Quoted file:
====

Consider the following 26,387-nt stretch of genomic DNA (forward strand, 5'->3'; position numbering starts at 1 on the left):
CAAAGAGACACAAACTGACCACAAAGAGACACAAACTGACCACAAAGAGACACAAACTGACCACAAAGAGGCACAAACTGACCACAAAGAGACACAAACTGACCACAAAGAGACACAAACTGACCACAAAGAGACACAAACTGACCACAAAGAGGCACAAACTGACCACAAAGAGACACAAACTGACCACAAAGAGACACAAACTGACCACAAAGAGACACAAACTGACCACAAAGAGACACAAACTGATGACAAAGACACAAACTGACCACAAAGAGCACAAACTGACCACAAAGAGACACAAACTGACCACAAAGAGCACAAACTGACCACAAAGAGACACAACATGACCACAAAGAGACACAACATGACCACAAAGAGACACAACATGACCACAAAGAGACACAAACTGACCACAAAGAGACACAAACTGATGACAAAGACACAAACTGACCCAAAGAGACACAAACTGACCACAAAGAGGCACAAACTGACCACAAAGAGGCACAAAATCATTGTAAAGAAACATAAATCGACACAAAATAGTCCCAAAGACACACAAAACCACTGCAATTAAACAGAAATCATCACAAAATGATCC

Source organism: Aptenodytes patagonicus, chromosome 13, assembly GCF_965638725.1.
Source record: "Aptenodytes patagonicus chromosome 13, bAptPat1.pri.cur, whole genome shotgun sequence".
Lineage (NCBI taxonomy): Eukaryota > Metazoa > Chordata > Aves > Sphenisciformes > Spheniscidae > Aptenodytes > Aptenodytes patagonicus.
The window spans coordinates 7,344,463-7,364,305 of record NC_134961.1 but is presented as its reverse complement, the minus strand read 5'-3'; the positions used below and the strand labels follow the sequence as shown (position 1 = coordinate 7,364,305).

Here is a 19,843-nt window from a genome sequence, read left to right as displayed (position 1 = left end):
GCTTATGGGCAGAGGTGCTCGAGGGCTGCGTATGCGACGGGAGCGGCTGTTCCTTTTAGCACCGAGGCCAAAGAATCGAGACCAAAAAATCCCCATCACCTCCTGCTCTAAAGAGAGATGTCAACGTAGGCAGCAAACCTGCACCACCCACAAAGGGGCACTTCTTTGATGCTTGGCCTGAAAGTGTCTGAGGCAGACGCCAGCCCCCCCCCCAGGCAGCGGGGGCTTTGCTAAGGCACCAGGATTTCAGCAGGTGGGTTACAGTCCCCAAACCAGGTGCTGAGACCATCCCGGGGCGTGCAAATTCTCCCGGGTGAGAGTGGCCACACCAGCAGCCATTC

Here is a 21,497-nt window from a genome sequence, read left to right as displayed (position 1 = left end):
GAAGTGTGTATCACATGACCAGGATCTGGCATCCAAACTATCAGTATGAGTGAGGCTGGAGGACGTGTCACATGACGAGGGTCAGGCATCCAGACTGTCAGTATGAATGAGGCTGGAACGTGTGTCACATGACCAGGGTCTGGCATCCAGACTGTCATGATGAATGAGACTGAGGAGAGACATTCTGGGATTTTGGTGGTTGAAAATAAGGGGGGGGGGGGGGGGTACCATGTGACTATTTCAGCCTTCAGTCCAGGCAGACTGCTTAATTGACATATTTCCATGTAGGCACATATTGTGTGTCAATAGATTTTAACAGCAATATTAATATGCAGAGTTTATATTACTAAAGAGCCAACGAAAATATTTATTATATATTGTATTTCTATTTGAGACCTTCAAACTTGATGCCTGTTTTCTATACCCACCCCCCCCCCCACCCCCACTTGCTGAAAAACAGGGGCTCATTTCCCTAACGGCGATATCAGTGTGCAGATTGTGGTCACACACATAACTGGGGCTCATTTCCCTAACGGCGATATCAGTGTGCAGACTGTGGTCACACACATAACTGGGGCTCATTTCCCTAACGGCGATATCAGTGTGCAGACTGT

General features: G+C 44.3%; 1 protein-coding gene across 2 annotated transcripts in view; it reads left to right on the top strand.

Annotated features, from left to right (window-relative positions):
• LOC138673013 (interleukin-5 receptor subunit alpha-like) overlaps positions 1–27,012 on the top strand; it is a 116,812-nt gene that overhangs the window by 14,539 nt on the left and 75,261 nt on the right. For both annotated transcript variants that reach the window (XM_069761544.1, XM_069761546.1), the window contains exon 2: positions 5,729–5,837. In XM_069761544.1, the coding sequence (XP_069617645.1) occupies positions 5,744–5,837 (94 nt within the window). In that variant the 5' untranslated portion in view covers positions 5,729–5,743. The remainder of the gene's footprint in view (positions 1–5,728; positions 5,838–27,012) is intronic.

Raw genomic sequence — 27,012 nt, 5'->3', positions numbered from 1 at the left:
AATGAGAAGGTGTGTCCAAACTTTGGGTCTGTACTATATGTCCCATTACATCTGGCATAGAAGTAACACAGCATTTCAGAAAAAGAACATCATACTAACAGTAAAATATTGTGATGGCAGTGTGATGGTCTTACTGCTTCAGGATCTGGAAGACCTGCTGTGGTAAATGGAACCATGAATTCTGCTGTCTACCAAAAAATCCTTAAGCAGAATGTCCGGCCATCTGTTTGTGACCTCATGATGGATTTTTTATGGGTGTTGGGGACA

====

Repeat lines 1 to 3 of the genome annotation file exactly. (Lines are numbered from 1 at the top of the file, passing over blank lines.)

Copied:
Consider the following 26,387-nt stretch of genomic DNA (forward strand, 5'->3'; position numbering starts at 1 on the left):
CAAAGAGACACAAACTGACCACAAAGAGACACAAACTGACCACAAAGAGACACAAACTGACCACAAAGAGGCACAAACTGACCACAAAGAGACACAAACTGACCACAAAGAGACACAAACTGACCACAAAGAGACACAAACTGACCACAAAGAGGCACAAACTGACCACAAAGAGACACAAACTGACCACAAAGAGACACAAACTGACCACAAAGAGACACAAACTGACCACAAAGAGACACAAACTGATGACAAAGACACAAACTGACCACAAAGAGCACAAACTGACCACAAAGAGACACAAACTGACCACAAAGAGCACAAACTGACCACAAAGAGACACAACATGACCACAAAGAGACACAACATGACCACAAAGAGACACAACATGACCACAAAGAGACACAAACTGACCACAAAGAGACACAAACTGATGACAAAGACACAAACTGACCCAAAGAGACACAAACTGACCACAAAGAGGCACAAACTGACCACAAAGAGGCACAAAATCATTGTAAAGAAACATAAATCGACACAAAATAGTCCCAAAGACACACAAAACCACTGCAATTAAACAGAAATCATCACAAAATGATCC

Source organism: Aptenodytes patagonicus, chromosome 13, assembly GCF_965638725.1.